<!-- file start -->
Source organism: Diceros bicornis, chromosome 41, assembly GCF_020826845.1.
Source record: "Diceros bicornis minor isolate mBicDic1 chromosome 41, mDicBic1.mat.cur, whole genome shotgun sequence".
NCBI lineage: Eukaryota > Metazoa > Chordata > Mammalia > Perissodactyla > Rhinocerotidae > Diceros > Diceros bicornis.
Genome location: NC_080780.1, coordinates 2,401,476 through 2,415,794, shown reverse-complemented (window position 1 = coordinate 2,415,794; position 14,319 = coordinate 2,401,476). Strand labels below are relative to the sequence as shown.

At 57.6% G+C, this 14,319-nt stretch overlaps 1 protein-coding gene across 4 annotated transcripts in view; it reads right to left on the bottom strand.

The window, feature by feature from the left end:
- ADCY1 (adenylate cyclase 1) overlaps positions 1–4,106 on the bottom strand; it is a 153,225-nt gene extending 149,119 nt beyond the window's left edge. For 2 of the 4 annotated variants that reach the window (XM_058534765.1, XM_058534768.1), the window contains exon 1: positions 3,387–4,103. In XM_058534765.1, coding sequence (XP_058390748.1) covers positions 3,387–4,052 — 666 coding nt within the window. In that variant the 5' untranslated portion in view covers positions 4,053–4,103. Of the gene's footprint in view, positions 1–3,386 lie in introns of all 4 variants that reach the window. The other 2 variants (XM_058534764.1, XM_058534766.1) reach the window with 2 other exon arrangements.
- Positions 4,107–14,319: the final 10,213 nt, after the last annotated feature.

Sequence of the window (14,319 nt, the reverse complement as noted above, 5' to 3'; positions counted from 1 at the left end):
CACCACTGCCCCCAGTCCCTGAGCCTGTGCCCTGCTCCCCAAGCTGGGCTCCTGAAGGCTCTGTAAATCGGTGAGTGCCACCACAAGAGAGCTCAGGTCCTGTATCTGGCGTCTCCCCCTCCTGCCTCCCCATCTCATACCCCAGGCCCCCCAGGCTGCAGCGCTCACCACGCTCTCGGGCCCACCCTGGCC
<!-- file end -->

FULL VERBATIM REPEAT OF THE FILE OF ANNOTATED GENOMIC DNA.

Source organism: Diceros bicornis, chromosome 41, assembly GCF_020826845.1.
Source record: "Diceros bicornis minor isolate mBicDic1 chromosome 41, mDicBic1.mat.cur, whole genome shotgun sequence".
NCBI lineage: Eukaryota > Metazoa > Chordata > Mammalia > Perissodactyla > Rhinocerotidae > Diceros > Diceros bicornis.
Genome location: NC_080780.1, coordinates 2,401,476 through 2,415,794, shown reverse-complemented (window position 1 = coordinate 2,415,794; position 14,319 = coordinate 2,401,476). Strand labels below are relative to the sequence as shown.

At 57.6% G+C, this 14,319-nt stretch overlaps 1 protein-coding gene across 4 annotated transcripts in view; it reads right to left on the bottom strand.

The window, feature by feature from the left end:
- ADCY1 (adenylate cyclase 1) overlaps positions 1–4,106 on the bottom strand; it is a 153,225-nt gene extending 149,119 nt beyond the window's left edge. For 2 of the 4 annotated variants that reach the window (XM_058534765.1, XM_058534768.1), the window contains exon 1: positions 3,387–4,103. In XM_058534765.1, coding sequence (XP_058390748.1) covers positions 3,387–4,052 — 666 coding nt within the window. In that variant the 5' untranslated portion in view covers positions 4,053–4,103. Of the gene's footprint in view, positions 1–3,386 lie in introns of all 4 variants that reach the window. The other 2 variants (XM_058534764.1, XM_058534766.1) reach the window with 2 other exon arrangements.
- Positions 4,107–14,319: the final 10,213 nt, after the last annotated feature.

Sequence of the window (14,319 nt, the reverse complement as noted above, 5' to 3'; positions counted from 1 at the left end):
CACCACTGCCCCCAGTCCCTGAGCCTGTGCCCTGCTCCCCAAGCTGGGCTCCTGAAGGCTCTGTAAATCGGTGAGTGCCACCACAAGAGAGCTCAGGTCCTGTATCTGGCGTCTCCCCCTCCTGCCTCCCCATCTCATACCCCAGGCCCCCCAGGCTGCAGCGCTCACCACGCTCTCGGGCCCACCCTGGCC